The 24-year-old is 19-0, with 18 KOs, so yeah, I'd say his power stands out. He hasn't faced Grade A foes yet, but opponent Jan Zaveck will take him a step closer to that. The 36-year-old Slovenian held a welter crown, and holds a 32-2 record, with 18 KOs. He was stopped by Andre Berto (in round five) when they met in 2011. "Zaveck is real though, real strong, but doesn't match Keith in skills or power," Birmingham said.

The trainer said fighters have dodged Thurman since he turned pro -- a trend that's increased of late. Soon, the trainer said, he will be near the top of the ladder, and then the top welterweights will accept a rumble.

So, does he thinks Thurman will steal the buzz from Hopkins-Cloud?

"I know it's gonna happen," he said. "It always does."

Hopkins and Cloud make weight

March, 8, 2013
3/08/13
4:49
PM ET


Bernard Hopkins and Tavoris Cloud both made weight Friday and so we're a step closer to seeing if Hopkins, who turned 48 on Jan. 15, can still be considered the ageless wonder of pugilism, or if that cruel predator Father Time has finally gotten his clutches into the Philly-based legend.

Cloud, who holds the IBF light-heavy crown, was 173.8, while Hopkins, a six-time champ, was 174.4 at a session held in the lobby of Barclays Center. Hopkins (52-6-2 with 32 KOs) was in Executioner mode, intensity emanating from every pore, while Cloud looked loosey-goosey during the ceremony. The Florida-born hitter, who holds a 24-0 (19 KOs) mark, giggled when he inadvertently almost yanked down his underwear as he took off his sweatpants to step on the scale.

The heat in the building rose when the two men did a staredown. Hopkins leaned right into Cloud, put his face on Cloud's, and whispered not-so-niceties into the ear of the Don King-promoted boxer. They were separated and escorted to different parts of the building.

After, one vet boxer I spoke to, not on the card, said he thought Cloud looked drained. But the fighter struck me as very relaxed, and told me that he felt as good as he ever has before a fight. His legs had good bounce in them, he reported. And what was it that Hopkins whispered to him during the staredown? "He said, he didn't want me to beat him up too bad," Cloud said, with a slight grin. "I ain't worrying about what he said, I'm about to end his career. It's irrelevant what he said. I told him I'm going to whup his ass."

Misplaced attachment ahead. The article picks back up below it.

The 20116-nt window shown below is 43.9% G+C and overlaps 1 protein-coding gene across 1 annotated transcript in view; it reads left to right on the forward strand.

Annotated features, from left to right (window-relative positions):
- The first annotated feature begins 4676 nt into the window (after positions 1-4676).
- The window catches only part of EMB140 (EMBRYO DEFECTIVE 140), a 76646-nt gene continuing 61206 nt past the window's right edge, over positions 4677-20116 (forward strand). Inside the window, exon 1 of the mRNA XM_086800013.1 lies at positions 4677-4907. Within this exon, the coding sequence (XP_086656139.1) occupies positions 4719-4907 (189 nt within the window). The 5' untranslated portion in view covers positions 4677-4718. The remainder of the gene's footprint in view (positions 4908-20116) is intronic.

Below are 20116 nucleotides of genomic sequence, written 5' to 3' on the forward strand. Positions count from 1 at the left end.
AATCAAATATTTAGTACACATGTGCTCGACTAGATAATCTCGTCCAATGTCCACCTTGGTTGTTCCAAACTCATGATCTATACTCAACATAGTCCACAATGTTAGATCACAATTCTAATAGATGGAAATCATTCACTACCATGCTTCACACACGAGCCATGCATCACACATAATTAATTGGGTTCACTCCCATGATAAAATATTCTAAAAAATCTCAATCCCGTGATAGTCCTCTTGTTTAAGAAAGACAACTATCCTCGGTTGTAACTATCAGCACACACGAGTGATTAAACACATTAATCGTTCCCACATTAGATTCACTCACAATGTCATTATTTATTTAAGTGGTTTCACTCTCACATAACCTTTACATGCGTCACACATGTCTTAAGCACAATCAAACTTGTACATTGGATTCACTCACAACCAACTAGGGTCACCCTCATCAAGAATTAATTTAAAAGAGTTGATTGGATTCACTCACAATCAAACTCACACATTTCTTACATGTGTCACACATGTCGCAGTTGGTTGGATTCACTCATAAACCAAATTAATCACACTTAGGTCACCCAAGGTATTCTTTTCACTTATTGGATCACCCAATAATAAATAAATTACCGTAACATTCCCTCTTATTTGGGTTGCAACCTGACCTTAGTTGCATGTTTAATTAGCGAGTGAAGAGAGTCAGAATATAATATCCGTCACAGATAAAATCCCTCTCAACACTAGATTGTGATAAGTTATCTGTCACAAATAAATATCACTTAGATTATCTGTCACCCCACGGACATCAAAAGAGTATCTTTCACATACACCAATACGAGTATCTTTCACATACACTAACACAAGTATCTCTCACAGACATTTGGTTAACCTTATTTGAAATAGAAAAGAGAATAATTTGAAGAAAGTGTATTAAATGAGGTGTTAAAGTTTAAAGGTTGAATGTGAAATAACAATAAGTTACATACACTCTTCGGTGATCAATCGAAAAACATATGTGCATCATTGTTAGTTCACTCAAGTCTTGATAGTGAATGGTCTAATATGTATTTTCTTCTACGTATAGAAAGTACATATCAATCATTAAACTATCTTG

His trainer, Abel Sanchez, told me he loves Cloud's mood going into the bout. He said he'd rather have a guy be able to joke some, not be too tight and angry, heading into fight night. "We're going to have to make Hopkins fight," he said, when asked about strategy. "We're not letting him rest." Hopkins has never been stopped, but Cloud seems like he's aiming for that. "Anyone can be stopped," he said to NYFightblog.

It's a good bet, though, that the judges will have the final say at the end of the night on the card promoted by Golden Boy.

If you can't make it to Barclays Center, HBO will show the main event, after a support bout pitting Keith Thurman, a show-closer type, against ex-champ Jan Zaveck.

Readers, feel free to drop a prediction in the comments section.

Keith 'One Time' Thurman opening eyes

March, 1, 2013
3/01/13
11:37
AM ET
I was talking to a boxing manager the other day and he was telling me he doesn't care for the attitudes of many of the boxers today. When he hears a kid he is contemplating signing say, "Skills pay the bills," he said, he's inclined to put away the pen and paper. No, signing cuties who prize not getting hit more than inflicting punishment isn't on his to do list. That manager doesn't manage Keith Thurman, but Thurman, a welterweight who fights March 9 at Barclays Center, is the sort of throwback attacker he'd like to have in his stable.

The 19-0 (1 NC, head clash) Florida resident, who has 18 knockouts to his credit, spoke to NYFightblog about his March 9 bout in Brooklyn against ex-champ Jan Zaveck (32-2 with 18 KOs, ex-IBF welter champ; from Slovenia), his rise to this place and why he calls out the top names in the game.